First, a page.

Category Archives: Family

Living in a house full of men (and boys) is like traveling in a foreign country. I can learn the language and culture, but it never makes complete sense to me. During some nostalgic or bewildering moments, I feel the need to blog about it. Just to see if I’m sane.

3 reasons you should visit a cemetery

This past week, only days after Memorial Day, I ironically found myself attending 2 funerals and visiting 2 cemeteries. I listened to Taps from a Marine bugle, I watched a flag being folded and unfolded by 2 solemn officers, and I straightened plastic flowers at several grave sites. 

This weekend marked my most profound visit to a cemetery to date. I stood over the graves of both my parents. It’s not something you anticipate having to do until your 60s, but I’ve already done it. Then I stood over the graves of my grandparents, uncles, great-grandparents, great-great-grandparents.

And I could hear my mom’s voice in my head saying,

“Don’t walk on the graves. Walk in between them. See the space between the headstones? Follow that when you walk.”

“Read the stones. Someone lived a full life, and this is how they are remembered.”

Mom was religious about instilling in us a respect for the dead because, after having been widowed at 31, she was acutely aware of the value of life.

As I ambled through the Illinois cemetery, I reflected on its role in culture. With the current popularity of cremation, I wondered if cemeteries will one day become obsolete? What value, if any, do they hold for life? My own experience has supplied me with three reasons you should visit a cemetery. I will share them with you, on the premise that you will one day find yourself standing over the granite stone of a loved one. Continue reading

What I’m thinking about this Memorial Day

Most people I know are happy about Memorial Day, There’s no school, no work, and probably some beach or pool time. They throw burgers on the grill and spend time in the sun.

But that’s not what I’m thinking about on Memorial Day.

I think about a naval surveillance aircraft, the Lockheed SP2E-Neptune, that takes off for a mission through the Santa Ana Mountains of California one rainy February night in 1969.

Seven crew from the nation’s heartland miss their wives and children back home, yet they are tense with anticipation.

These aviators crave flight. The thrust, the power, the roar of four engines and the spinning propeller course in their veins like an electric current.

The controller sends the coordinates, and the heavy Neptune lifts into the furious dark. Rain assaults the aircraft like driving sheets of metal hammering against its flanks. Walls of water hedge the aircraft as it steers through the black of night.

The coordinates lead the Neptune into Modeskja Canyon at an altitude of 3,000 feet.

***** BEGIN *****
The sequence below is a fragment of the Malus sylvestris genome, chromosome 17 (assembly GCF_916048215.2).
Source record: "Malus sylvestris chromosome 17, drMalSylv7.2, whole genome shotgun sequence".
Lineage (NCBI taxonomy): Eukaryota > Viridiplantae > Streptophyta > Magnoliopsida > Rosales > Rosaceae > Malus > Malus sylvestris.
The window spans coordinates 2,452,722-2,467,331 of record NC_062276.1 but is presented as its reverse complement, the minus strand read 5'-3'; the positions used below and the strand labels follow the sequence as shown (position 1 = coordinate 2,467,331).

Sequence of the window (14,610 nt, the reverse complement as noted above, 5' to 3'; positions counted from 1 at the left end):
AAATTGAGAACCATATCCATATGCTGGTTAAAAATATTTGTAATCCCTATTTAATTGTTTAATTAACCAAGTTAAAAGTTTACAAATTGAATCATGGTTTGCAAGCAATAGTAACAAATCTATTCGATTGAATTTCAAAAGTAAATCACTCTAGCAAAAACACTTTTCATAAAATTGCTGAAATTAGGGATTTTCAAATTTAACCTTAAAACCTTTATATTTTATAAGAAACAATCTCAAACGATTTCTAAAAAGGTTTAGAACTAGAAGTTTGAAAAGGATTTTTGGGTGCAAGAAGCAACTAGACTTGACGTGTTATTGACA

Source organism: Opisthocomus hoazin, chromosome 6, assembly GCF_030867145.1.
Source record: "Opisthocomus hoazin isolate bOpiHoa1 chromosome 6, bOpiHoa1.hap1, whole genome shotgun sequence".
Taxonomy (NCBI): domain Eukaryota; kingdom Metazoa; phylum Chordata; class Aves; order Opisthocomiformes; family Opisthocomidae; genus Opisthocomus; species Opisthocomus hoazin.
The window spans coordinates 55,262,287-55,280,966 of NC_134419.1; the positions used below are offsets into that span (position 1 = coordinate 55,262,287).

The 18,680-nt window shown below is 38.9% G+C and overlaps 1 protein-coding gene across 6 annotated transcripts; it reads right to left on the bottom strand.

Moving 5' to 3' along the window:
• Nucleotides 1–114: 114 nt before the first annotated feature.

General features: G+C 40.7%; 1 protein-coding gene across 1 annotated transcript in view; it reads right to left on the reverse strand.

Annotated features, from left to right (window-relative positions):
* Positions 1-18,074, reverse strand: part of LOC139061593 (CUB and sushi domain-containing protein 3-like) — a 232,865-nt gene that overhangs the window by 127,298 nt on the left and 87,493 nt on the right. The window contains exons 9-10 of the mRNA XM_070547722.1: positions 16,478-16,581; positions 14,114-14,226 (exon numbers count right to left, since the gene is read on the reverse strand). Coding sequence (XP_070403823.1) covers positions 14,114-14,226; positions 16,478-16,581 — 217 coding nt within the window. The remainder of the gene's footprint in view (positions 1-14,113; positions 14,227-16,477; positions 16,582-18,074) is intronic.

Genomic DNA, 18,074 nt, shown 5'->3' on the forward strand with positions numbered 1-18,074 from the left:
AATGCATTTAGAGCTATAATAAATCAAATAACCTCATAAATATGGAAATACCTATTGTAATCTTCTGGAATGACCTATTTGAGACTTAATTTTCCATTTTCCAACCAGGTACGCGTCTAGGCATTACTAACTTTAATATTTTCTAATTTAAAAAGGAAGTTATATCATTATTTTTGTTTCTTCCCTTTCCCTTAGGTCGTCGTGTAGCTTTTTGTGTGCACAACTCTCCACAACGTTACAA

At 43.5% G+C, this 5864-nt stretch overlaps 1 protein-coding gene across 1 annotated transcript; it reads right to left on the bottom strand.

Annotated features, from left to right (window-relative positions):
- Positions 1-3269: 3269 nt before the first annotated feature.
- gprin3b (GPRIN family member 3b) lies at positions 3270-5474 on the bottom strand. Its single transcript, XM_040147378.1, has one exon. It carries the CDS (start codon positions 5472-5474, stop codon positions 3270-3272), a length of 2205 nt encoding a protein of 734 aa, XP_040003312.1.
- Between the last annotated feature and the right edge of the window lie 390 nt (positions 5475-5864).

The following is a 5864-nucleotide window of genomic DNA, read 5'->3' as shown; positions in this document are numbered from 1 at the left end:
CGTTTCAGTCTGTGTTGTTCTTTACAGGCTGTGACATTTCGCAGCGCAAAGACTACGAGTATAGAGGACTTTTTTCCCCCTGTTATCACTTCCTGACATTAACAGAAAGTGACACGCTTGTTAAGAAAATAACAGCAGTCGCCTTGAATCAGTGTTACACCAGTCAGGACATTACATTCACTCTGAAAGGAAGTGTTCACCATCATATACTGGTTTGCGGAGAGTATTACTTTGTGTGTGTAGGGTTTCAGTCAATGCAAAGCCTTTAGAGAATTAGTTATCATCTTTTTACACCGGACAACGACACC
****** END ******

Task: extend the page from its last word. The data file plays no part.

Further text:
But aviators don’t fly into canyons. They navigate from high to low, not low to high. This canyon is no place for a huge aircraft. Somehow, the coordinates are wrong. Continue reading

8 ways to transfer faith to your kids

I doubt if any Christian parent wants to “shove religion down the throat” of his child. But sometimes, we’re not sure how to get our kids to want to go to church or read their Bibles or have spiritually-stimulating conversations. We take them regularly, we buy them Bibles, and yet . . . . nothing.

What’s a Christian parent to do?

Try a new church? This may solve the problem or it may instigate a routine of church-shopping or staying home on Sunday. I don’t know. Every situation and family is different, but always looking for a new church or better youth group might just give your child a consumer mentality. Regardless of your church, all Christian parents can begin reaching the heart of their children for the Lord at home, on a regular basis.

God must have expected parents to do this because He commanded the Israelites with these instructions: “These commandments that I give you today are to be upon your hearts. Impress them on your children. Talk about them when you sit at home and when you walk along the road, when you lie down and when you get up.” (Deut. 6:7)

God instructed his people to passionately and earnestly appeal to the hearts of the children, to talk about God–who He is, and what He does. he asked them to make their relationship with Him the center of their lifestyle. Not an add-on. Not a Sunday thing. The center. The source for everything else.

So how do we “impress” our kids without forcing outward obedience and inward rebellion? We teach them to love God and love what He loves. Kids’ hearts are soft and moldable, and they respond to love. Expose their hearts to the real power of God at work–to authentic believers and humble servants of God. Then let the Holy Spirit woo them. He’s really good at that. Put your kids in a place to hear, and let God speak to them (they’re so much better at hearing His voice that adults are!). And be careful not to overload their lives with so much activity that they can’t hear God speak and don’t have time to go someplace where He will speak. Continue reading